They still need more information, though; in particular, Miles suspects that it may be a subgroup of WhiteChrys employees who are handling the Komarr scheme, gutting the home company in the process. Vorlynkin asks how they can do anything about it on Kibou-daini, and Miles says he rather prefers trapping them on Komarr instead, closing their loopholes and leaving them stuck running a mere low-profit service company. Miles asks Vorlynkin about the probity of the other consulate staff; Vorlynkin says he has no reason to doubt Johannes or Yuuichi Matson, but he admits they haven’t really been tested before.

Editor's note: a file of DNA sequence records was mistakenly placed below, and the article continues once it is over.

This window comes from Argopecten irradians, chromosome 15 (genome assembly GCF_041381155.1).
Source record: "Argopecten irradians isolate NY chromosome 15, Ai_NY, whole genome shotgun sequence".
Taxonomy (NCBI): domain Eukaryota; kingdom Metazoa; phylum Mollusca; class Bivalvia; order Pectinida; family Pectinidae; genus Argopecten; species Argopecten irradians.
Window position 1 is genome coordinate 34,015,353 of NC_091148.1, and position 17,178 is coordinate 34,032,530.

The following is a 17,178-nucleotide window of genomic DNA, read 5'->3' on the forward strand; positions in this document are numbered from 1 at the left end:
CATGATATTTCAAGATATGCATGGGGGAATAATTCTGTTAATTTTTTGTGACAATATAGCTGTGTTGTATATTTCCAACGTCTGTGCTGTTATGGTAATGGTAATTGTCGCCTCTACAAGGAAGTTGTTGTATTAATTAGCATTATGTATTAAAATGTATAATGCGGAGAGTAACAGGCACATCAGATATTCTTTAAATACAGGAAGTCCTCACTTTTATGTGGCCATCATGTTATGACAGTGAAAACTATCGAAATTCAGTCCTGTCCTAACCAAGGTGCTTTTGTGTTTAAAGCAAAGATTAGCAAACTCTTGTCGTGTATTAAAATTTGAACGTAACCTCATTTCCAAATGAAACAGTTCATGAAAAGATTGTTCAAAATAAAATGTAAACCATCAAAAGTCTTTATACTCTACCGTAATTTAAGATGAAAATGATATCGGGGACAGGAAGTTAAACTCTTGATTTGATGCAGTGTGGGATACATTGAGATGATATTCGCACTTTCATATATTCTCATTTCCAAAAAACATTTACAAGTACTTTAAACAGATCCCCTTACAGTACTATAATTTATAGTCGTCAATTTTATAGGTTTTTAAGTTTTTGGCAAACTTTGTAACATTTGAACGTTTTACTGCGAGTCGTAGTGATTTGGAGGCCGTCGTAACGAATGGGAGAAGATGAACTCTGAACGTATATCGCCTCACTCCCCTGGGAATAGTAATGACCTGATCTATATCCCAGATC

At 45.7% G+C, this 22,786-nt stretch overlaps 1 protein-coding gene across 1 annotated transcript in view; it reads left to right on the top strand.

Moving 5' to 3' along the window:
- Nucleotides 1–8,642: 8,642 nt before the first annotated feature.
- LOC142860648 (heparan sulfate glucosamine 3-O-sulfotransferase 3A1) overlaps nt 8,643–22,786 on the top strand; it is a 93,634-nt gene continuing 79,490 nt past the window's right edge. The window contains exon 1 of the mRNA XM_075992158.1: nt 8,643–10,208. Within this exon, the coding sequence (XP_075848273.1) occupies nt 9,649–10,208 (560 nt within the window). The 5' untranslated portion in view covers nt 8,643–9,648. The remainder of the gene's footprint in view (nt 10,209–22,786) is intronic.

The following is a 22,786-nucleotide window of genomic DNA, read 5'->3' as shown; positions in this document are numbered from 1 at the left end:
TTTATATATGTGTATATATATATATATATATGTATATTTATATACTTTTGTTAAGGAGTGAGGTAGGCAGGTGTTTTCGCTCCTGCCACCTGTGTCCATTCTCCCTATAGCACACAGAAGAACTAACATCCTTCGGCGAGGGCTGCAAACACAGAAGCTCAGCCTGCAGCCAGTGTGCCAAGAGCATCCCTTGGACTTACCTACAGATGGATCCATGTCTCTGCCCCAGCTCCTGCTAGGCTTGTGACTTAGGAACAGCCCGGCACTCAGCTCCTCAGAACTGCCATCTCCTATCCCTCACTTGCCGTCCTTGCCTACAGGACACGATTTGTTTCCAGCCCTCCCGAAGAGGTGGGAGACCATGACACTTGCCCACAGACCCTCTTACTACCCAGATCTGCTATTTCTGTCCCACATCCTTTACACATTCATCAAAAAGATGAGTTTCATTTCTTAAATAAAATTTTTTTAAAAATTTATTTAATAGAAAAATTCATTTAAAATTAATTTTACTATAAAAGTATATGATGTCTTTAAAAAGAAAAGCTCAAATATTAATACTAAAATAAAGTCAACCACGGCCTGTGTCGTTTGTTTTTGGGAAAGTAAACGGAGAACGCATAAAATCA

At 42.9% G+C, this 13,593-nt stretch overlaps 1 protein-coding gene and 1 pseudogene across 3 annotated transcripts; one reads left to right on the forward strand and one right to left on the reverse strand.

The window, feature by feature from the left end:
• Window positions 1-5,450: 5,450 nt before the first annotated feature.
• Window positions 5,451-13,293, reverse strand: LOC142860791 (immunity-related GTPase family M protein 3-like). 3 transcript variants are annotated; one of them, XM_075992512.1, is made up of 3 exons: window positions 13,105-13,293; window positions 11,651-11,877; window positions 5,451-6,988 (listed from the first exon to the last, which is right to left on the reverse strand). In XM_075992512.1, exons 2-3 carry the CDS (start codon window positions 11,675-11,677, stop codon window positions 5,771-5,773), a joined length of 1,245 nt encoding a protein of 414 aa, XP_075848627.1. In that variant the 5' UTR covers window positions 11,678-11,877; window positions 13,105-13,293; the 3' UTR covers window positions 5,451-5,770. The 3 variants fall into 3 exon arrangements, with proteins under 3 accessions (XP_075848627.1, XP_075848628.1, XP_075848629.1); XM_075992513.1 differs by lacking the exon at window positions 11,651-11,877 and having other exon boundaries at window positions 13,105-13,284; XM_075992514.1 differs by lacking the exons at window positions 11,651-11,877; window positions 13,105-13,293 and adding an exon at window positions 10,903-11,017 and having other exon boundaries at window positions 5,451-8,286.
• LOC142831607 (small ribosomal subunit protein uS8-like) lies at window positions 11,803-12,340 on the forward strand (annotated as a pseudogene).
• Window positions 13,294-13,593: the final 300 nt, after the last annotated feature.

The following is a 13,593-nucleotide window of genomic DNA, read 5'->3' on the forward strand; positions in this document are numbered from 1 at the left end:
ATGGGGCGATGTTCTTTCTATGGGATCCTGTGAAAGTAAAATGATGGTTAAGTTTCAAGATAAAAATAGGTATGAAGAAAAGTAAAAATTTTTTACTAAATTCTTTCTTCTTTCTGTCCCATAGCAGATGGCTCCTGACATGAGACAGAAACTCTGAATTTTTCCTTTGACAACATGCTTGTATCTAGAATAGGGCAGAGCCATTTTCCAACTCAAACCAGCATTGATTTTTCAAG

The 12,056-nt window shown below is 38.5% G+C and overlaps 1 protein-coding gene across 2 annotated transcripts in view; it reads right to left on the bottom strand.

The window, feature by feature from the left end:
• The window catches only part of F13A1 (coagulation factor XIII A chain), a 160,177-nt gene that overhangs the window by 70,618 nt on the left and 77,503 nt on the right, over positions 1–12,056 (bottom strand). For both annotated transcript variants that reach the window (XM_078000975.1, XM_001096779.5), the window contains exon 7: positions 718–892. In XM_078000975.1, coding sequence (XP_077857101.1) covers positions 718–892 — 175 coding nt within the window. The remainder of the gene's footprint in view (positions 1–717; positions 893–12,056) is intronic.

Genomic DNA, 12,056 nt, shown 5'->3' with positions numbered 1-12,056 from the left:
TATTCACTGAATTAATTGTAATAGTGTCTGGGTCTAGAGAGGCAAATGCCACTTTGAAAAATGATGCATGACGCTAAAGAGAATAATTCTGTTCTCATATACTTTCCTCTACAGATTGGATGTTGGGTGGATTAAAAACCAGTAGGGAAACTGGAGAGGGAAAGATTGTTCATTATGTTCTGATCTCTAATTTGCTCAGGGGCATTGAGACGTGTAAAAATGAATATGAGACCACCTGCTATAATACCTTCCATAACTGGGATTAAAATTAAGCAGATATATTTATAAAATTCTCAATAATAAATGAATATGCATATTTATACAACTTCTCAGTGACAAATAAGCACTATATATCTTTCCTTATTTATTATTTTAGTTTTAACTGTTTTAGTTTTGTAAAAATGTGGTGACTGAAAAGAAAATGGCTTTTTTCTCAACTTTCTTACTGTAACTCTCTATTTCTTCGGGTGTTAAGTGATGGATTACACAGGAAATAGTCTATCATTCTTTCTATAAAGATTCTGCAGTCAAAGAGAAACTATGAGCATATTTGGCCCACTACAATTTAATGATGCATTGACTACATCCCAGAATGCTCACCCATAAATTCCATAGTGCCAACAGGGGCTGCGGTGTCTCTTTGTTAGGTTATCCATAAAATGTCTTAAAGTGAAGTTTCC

“Yet routine travel visas for WhiteChrys personnel have been handled through the consulate all this time.”
“Yes, but all we ask is business or tourism? Plus a quick background check for criminal records.”
M’lord’s eyes crinkled in speculation. “I wonder if we should add a box to tick off–Reason for travel: creepy planetary conquest . . . no, I suppose not.”
Vorlynkin asks what would have happened if he hadn’t tried to turn Miles in, and Miles said he’d have been excluded from the briefing and added to his list of targets. Just then, Johannes informs them over the intercom that his child courier has turned up again, with company, and they head for the door.
I don’t know particularly what books Jin and Mina are thinking about. The one with the old professor sounds like it should be a real one, at least–makes me think of The Lion, The Witch & The Wardrobe, actually, though of course that had more children and more fantasy kingdoms, and less cave fish. The other one, with the man from Earth, could be something made up out of whole cloth.